Imagine this: You file a police report, but back at the station, they feed it into an algorithm — and it accuses you of lying, as though it had somehow looked inside your brain.
That might sound like science fiction, but Spain is currently rolling out a very similar program, called VeriPol, in many of its police stations. VeriPol’s creators say that when it flags a report as false, it turns out to be correct more than four-fifths of the time.
VeriPol is the work of researchers at Cardiff University and Charles III University of Madrid.
In a paper published earlier this year in the journal Knowledge-Based Systems, they describe how they trained the lie detector with a data set of more than 1,000 robbery reports — including a number that police identified as false — to identify subtle signs that a report wasn’t true.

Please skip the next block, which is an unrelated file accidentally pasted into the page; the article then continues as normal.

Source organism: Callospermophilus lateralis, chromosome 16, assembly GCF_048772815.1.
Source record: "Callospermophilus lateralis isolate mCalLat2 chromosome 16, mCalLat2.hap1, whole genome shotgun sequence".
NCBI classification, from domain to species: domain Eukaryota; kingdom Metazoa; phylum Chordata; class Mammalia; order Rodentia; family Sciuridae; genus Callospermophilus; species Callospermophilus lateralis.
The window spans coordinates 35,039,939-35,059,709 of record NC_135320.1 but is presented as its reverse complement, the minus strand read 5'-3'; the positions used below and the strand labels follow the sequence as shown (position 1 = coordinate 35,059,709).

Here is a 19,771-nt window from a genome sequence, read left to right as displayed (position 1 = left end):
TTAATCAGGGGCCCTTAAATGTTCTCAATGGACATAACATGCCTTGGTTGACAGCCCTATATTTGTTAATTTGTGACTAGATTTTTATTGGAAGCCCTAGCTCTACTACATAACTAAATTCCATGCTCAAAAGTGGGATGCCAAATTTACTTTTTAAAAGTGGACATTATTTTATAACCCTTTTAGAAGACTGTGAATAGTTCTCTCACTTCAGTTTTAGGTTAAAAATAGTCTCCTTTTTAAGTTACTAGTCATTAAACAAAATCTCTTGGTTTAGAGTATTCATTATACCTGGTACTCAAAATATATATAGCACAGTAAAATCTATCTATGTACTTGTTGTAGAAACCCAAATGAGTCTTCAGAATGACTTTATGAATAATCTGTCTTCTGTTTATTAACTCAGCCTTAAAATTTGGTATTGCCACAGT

In pilot studies in Murcia and Malaga, Quartz reported, further investigation showed that the algorithm was correct about 83 percent of the time that it suspected a report was false.
Still, the project raises uncomfortable questions about allowing algorithms to act as lie detectors. Fast Company reported earlier this year that authorities in the United States, Canada, and the European Union are testing a separate system called AVATAR that they want to use to collect biometric data about subjects at border crossings — and analyze it for signs that they’re not being truthful.
Maybe the real question isn’t whether the tech works, but whether we want to permit authorities to act upon what’s essentially a good — but not perfect — assumption that someone is lying.
READ MORE: Police Are Using Artificial Intelligence to Spot Written Lies [Quartz]
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